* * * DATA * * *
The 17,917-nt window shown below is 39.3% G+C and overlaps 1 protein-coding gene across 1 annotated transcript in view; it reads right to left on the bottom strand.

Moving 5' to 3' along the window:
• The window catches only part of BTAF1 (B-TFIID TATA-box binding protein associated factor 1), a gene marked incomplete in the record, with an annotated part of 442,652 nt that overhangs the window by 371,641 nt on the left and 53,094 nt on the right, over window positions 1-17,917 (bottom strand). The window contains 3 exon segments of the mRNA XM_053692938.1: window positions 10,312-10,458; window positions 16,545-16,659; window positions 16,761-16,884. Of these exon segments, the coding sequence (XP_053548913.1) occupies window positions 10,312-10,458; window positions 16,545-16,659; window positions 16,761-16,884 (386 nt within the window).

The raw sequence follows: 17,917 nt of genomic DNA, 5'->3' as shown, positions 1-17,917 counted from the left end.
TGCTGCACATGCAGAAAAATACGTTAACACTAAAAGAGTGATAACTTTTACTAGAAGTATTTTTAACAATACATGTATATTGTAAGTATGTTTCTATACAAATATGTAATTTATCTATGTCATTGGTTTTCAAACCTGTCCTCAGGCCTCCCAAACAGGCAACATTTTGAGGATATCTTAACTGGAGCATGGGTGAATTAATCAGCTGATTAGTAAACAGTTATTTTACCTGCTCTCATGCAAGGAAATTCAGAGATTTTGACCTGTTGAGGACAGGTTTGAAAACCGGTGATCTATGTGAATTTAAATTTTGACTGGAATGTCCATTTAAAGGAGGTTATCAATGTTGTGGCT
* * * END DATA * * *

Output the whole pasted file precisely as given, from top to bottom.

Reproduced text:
The 17,917-nt window shown below is 39.3% G+C and overlaps 1 protein-coding gene across 1 annotated transcript in view; it reads right to left on the bottom strand.

Moving 5' to 3' along the window:
• The window catches only part of BTAF1 (B-TFIID TATA-box binding protein associated factor 1), a gene marked incomplete in the record, with an annotated part of 442,652 nt that overhangs the window by 371,641 nt on the left and 53,094 nt on the right, over window positions 1-17,917 (bottom strand). The window contains 3 exon segments of the mRNA XM_053692938.1: window positions 10,312-10,458; window positions 16,545-16,659; window positions 16,761-16,884. Of these exon segments, the coding sequence (XP_053548913.1) occupies window positions 10,312-10,458; window positions 16,545-16,659; window positions 16,761-16,884 (386 nt within the window).

The raw sequence follows: 17,917 nt of genomic DNA, 5'->3' as shown, positions 1-17,917 counted from the left end.
TGCTGCACATGCAGAAAAATACGTTAACACTAAAAGAGTGATAACTTTTACTAGAAGTATTTTTAACAATACATGTATATTGTAAGTATGTTTCTATACAAATATGTAATTTATCTATGTCATTGGTTTTCAAACCTGTCCTCAGGCCTCCCAAACAGGCAACATTTTGAGGATATCTTAACTGGAGCATGGGTGAATTAATCAGCTGATTAGTAAACAGTTATTTTACCTGCTCTCATGCAAGGAAATTCAGAGATTTTGACCTGTTGAGGACAGGTTTGAAAACCGGTGATCTATGTGAATTTAAATTTTGACTGGAATGTCCATTTAAAGGAGGTTATCAATGTTGTGGCT